Kenya is set to hold a general election on 9 August 2022, which will see changes for all elected positions within the government, including members of parliament, senators, and the presidency. President Uhuru Kenyatta and Deputy President William Ruto currently disagree on a number of issues including when to start campaigning for the 2022 elections and whether to have a national referendum before the election. The ruling Jubilee Party is also being pulled in different directions, with many members openly supporting candidates from other parties. This situation, along with many other factors, puts the country in a fragile situation.
While democratic elections are usually promising, Kenya has developed a firmly established pattern of electoral violence since the rebirth of pluralist democratic politics (OHCHR, 2008). Despite once being seen as a beacon of peace in Africa, during the 1992, 1997, 2007, and 2017 general elections the country experienced violence that killed many people and displaced hundreds of thousands more. While conflict triggers are multi-dimensional and include historical, structural, institutional, legal, and cultural factors, they have always reflected tensions between ethnic identities. This is because the foundation of pluralistic democratic politics in the country was anchored on political party structures that originally segmented the country along ethnic lines.
For instance, the aftermath of the December 2007 contest led to months of heavy ethnopolitical violence that is estimated to have killed 1,200 people and forced more than 500,000 others to flee their homes (BBC, 2010). This violence primarily impacted multiethnic, low-income areas in Nairobi, Naivasha, Kisumu, and Mombasa. Beyond the direct victims of physical violence, there were also severe economic impacts, as VOA (2009) reported at the time, explaining that “The mayhem has had a major impact on the country’s economy which has been one of Africa’s strongest. Business leaders report huge losses and many predict that Kenya will be unable to meet projected growth targets.” This situation was exacerbated by skewed information about attacks, which was spread mainly by those who had fled the violence, thereby heightening intercommunal tensions and distrust (Personal observation notes from Sentinel Project staff member, 2008).
The subsequent general election in 2013 was relatively peaceful but ethnopolitical tensions continued to build up in most parts of the country, with Tana River County experiencing a series of massacres in late 2012 and early 2013 that killed over 170 people, wounded many more, and displaced tens of thousands (HRW, 2013). Simultaneously, distrust and anger continued to grow in the Rift Valley, Nyanza, and Nairobi due to the state’s failure to address the underlying causes of violence (HRW, 2013).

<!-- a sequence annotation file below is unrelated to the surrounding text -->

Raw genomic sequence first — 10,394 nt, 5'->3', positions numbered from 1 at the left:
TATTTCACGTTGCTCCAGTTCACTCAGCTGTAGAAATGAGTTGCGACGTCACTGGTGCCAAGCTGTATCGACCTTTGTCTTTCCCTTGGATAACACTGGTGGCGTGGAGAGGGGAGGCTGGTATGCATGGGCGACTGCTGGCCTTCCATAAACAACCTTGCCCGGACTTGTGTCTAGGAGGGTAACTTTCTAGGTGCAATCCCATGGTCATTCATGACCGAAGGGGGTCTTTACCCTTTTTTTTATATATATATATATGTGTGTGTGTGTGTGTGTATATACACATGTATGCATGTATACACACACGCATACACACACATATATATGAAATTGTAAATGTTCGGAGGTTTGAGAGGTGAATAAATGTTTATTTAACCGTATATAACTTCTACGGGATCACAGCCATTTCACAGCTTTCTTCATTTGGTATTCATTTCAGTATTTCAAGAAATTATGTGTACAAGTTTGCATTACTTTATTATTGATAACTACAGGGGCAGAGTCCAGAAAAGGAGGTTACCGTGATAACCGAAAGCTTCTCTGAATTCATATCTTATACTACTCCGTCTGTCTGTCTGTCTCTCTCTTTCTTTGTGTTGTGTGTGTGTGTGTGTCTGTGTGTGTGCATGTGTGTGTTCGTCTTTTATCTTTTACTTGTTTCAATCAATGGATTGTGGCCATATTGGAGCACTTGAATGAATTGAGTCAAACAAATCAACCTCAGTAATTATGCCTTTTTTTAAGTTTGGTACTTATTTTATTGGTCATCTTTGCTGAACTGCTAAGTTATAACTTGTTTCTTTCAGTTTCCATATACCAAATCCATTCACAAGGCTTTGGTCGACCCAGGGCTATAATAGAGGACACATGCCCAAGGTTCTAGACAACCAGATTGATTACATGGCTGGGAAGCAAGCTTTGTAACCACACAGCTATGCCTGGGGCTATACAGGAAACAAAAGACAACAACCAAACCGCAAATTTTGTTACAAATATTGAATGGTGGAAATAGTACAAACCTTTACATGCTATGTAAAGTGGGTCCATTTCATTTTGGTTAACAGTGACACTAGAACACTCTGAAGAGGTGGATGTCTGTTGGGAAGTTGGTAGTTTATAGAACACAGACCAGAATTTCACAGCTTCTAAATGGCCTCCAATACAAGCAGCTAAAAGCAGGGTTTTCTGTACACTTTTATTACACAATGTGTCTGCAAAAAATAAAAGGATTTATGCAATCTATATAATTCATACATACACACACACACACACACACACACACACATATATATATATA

This situation laid the groundwork for violence following the 2017 general election as police and opposition supporters clashed violently, mainly in Nairobi and western Kenya, after the opposition leader Raila Odinga questioned the credibility of the results, successfully challenged them in a court case, and then refused to participate in the presidential election re-run (NYT, 2017). Civil society organizations and international non-governmental organizations, such as Human Rights Watch, raised concerns over grave violations of human rights as protests by opposition supporters were met with excessive use of force by the police, leading to the loss of many lives. It is also notable that social media platforms such as Facebook, which young Kenyans use extensively, were used by politicians to drive political intolerance as they promoted polarizing rhetoric (The Conversation, 2017).
A similar pattern of violence as that exhibited in the lead-up to the 2007 elections has cropped up today. Pockets of political intolerance and violence have been reported in Murang’a, Githurai, and Kisii (Personal observation notes from Sentinel Project staff member, 2021). These tensions are generally related to ongoing campaigns over the Building Bridges Initiative (BBI), which is a draft bill calling for a constitutional referendum (see below for details) in June 2021 before the general election in August 2022. The proposed referendum and the election together place Kenya in the midst of high-stakes political campaigns for the next 16 months.
This background is relevant when looking ahead to the 2022 election because many of the same underlying risk factors continue to be present while new exacerbating risk factors have now appeared. These include the following six considerations: